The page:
What's scariest about the U.S. Environmental Protection Agency's inept attempt to clean up the Peak Oil site in Hillsborough - aside from the fact that it did more to add to the pollution than abate it - is the God-like demeanor displayed by the agency. If EPA's own auditors are to be believed, while attempting to clean up one of the worst hazardous waste sites in the country, the agency brushed aside warnings and concerns expressed by local and state environmental officials, repeatedly ignored its own rules for handling hazardous waste, used untested technology that failed to meet EPA's own standards and then tried to keep quiet the audit that so thoroughly blasted its performance.
As a result, the public, which has already spent more than $4-million on the site through EPA, is stuck with a huge mound of contaminated ash - a byproduct of EPA's cleanup efforts. In addition, the worst of the problem, ground-water contamination, has yet to be addressed.
A state environmental official made it clear just how nasty the mess is at a recent meeting of the Hillsborough County Commission, which also serves as the county's Environmental Protection Commission.
Rick Wilkins, head of the hazardous waste program for the state Department of Environmental Regulation, brought a bottle of inky black liquid to the meeting. It came from the ground water at the Peak Oil site in Brandon.
EPA won't even begin attempts to clean the ground water for at least two years.
Bob Jourdan, chief of EPA's emergency response and control section in Atlanta, denies that the agency's bungling and rule-breaking posed any health or environmental threats. Yet in the next breath he admits that, actually, it's hard to be sure. The agency's records on the site are inadequate to make a clear judgment.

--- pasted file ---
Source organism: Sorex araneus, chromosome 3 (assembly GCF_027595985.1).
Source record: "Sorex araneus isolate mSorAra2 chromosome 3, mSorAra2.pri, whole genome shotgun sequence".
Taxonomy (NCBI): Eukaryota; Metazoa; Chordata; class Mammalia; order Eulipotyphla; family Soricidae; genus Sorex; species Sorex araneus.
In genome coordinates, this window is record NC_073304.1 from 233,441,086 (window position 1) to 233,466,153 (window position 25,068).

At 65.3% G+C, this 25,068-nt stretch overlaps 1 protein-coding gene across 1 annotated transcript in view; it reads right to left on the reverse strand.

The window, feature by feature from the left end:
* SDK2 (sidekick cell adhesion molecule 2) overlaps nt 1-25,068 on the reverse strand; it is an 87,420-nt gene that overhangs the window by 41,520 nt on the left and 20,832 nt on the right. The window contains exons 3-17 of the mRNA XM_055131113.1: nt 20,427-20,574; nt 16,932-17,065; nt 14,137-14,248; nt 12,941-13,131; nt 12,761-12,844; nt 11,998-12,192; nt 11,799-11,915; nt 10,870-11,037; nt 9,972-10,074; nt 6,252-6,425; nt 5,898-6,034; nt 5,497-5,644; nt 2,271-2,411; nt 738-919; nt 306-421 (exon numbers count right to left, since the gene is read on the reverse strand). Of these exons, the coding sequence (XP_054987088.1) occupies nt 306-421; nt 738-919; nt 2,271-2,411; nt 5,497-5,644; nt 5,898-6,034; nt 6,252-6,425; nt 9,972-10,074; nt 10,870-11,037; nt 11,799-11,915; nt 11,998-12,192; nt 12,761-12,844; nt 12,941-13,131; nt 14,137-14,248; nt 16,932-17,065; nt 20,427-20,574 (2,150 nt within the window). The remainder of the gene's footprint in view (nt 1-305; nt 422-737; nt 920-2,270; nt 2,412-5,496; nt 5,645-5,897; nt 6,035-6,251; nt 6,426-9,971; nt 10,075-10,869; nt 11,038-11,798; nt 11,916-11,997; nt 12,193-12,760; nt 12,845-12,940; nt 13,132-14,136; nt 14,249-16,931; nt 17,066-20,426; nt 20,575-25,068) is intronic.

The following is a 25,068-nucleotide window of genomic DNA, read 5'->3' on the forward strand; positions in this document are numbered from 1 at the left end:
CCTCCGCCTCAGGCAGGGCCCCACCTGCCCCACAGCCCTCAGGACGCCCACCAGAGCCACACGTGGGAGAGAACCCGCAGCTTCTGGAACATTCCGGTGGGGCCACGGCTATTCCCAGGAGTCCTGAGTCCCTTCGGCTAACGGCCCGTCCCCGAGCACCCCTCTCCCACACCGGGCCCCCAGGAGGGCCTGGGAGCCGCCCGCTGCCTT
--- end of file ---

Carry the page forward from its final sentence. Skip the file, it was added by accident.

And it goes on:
Jourdan also explained the EPA's reasoning for keeping the audit quiet. "We didn't bury the report," he told Hillsborough commissioners, "but we thought it was so poor that we didn't go out of our way to give it out."
In other words: Let's not tell the folks in Hillsborough or the public what a poor job we did.
Wilkins, with the state DER, says he's confident EPA officials will learn from the mistakes brought out in the audit. That's hard to believe, considering that EPA first attempted to quash the audit and then, once it was made public in January, denied repeatedly just about every major charge in it. Besides, since when do EPA officials have to learn to abide by their own rules? That should be a given.
U.S. Reps. Sam Gibbons and Mike Bilirakis have asked for congressional and Justice Department investigations into EPA's actions at the Peak Oil site. Both Congress and U.S. Attorney General Richard Thornburgh should heed those requests. And when they do, they should start their investigations with these questions: What did the public get for its $4-million, besides a 7,000-pound pile of highly toxic ash?
And who is responsible?